Nvidia Disables PhysX Support on Vendor Mixed GPU Setups – Driver Update 340.52 Onwards
The folks over at BSN made a pretty interesting discovery in the recent Nvidia driver update (340.52). Apparently, this driver update makes a very hidden but significant change to the drivers. Basically, if the drivers detect a second non-Nvidia GPU in the system, Physx support would be disabled and the program in question would fall back to CPU Physx. However, even though the change is significant, its impact would be almost negligible for the simple reason that mixed vendor setups are very rare.
Installation of a Second Non-Nvidia GPU would Disable PhysX Support from 340.52
I can see that the heading itself is quite confusing, so I will begin with what exactly Nvidia means by a mixed vendor setup. Basically the only vendor that doesn’t interfere with the working of PhysX after this update is Intel HD graphics (and Nvidia itself ofcourse). But wait, that only leaves AMD doesn’t it? and why would someone mix red and green GPUs you ask? Well thing is, if you have an APU, I am pretty sure that would count as a Non-Nvidia graphic card; unless the hand over to the dedicated Graphic Card is perfectly clean. Another alternative scenario, something that BSN mentions, is those dedicated PhysX cards of old. Not sure if anyone is still rocking them but the numbers, if any, should be quite few.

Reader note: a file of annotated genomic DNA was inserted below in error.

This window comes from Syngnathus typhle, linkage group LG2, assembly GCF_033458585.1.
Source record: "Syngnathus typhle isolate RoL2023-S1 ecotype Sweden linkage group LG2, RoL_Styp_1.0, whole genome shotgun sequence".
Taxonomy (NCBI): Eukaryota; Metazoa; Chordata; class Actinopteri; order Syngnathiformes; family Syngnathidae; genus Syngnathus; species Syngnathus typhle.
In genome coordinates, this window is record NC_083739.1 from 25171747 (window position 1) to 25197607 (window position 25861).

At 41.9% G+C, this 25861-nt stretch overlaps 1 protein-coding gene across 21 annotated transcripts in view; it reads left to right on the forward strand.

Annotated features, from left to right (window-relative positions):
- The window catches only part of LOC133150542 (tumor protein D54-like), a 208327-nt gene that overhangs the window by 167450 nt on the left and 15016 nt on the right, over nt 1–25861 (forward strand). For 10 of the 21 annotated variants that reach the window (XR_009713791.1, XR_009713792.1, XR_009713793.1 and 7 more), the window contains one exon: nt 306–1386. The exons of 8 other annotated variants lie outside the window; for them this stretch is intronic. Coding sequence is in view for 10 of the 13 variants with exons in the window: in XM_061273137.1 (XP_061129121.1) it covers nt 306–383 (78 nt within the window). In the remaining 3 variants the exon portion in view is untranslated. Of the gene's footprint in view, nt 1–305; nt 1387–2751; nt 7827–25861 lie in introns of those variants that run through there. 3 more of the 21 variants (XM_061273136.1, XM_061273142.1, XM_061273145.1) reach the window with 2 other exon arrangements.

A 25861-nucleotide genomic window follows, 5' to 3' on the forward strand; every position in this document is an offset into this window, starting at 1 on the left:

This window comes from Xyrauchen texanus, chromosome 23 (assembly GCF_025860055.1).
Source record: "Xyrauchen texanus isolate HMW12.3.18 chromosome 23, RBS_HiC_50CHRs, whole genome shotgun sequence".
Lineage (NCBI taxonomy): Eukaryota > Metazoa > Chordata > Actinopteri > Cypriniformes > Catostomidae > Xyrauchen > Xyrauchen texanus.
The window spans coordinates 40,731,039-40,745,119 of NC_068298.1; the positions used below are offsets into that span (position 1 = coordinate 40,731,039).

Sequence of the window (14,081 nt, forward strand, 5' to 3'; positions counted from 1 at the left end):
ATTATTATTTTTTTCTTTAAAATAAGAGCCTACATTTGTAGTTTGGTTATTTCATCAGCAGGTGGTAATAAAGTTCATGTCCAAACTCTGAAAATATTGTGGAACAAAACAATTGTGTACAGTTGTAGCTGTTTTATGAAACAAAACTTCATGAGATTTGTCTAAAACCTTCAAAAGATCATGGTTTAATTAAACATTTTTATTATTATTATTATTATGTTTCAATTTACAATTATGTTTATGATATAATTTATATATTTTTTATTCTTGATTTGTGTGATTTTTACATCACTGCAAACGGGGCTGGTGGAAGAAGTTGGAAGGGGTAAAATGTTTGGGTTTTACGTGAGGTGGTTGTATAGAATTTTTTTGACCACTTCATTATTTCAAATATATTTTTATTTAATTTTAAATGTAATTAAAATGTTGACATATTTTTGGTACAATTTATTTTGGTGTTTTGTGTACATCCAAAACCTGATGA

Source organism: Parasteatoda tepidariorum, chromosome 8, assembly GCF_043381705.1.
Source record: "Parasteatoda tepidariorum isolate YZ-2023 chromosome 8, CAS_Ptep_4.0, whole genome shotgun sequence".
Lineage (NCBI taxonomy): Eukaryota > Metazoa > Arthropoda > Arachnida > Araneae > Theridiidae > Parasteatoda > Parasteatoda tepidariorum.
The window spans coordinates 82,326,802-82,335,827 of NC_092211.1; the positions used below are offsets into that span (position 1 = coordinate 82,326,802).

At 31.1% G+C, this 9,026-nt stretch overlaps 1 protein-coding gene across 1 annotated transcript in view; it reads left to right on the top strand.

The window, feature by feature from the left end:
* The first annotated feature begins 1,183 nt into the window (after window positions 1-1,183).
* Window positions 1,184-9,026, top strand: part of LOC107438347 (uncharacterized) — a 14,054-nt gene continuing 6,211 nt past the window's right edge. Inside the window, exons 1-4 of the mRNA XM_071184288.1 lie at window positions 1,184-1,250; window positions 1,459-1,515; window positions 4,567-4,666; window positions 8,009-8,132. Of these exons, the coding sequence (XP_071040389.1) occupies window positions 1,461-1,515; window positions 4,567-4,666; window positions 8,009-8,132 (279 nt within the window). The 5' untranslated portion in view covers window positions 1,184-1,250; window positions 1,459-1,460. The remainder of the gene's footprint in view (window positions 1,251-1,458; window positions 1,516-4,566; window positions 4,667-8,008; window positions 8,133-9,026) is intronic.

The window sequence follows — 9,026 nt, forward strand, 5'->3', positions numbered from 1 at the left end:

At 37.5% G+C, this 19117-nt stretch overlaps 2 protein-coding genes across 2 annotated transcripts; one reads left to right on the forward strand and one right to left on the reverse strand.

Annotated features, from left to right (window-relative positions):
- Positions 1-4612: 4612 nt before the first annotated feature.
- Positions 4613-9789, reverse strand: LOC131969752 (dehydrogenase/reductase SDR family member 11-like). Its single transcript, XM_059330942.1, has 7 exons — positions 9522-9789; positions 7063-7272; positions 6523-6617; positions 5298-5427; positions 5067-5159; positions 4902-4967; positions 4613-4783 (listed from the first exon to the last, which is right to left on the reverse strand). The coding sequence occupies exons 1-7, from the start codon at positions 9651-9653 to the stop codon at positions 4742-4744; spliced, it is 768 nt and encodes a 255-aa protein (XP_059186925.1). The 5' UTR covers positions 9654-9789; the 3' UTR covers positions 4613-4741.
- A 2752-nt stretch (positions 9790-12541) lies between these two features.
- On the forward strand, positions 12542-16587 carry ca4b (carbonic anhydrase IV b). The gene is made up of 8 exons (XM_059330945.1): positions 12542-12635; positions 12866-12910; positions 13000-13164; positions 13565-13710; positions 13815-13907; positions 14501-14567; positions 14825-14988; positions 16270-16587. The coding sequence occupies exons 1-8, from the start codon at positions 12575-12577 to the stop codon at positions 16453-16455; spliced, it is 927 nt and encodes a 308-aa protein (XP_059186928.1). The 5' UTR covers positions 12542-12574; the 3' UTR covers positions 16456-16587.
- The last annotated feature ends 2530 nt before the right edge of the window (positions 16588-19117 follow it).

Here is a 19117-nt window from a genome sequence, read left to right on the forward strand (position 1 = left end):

Another important update is that PhysX will now work only on Geforce 8 Series and above. And if you misread the nomenclature that is 8 and not 800 so we are talking about the lineup which housed legends like the 8800GTS. Another requirement is a minimum of 256MB vRAM which once again shouldn’t affect any significant number of gamers, because if you are rocking 128MB vRAM or below, then you certainly can’t afford Physx effects. Ofcourse, all this happened out of plain sight. The main attraction of the 340.52 driver update was the inclusion of Nvidia SHIELD Tablet support. This will however serve as a warning to the odd fellow who is thinking of getting a vendor agnostic setup, the most probable scenario being one with an AMD APU and an Nvidia GPU. There is, however a catch. Nvidia didn’t make very clear, its criteria for turning Physx off apart from the usual statement of improving experience. That means we don’t know with complete certainty which of the above situations will actually result in PhysX being disabled.
— Usman Pirzada (@usmanpirzada) August 5, 2014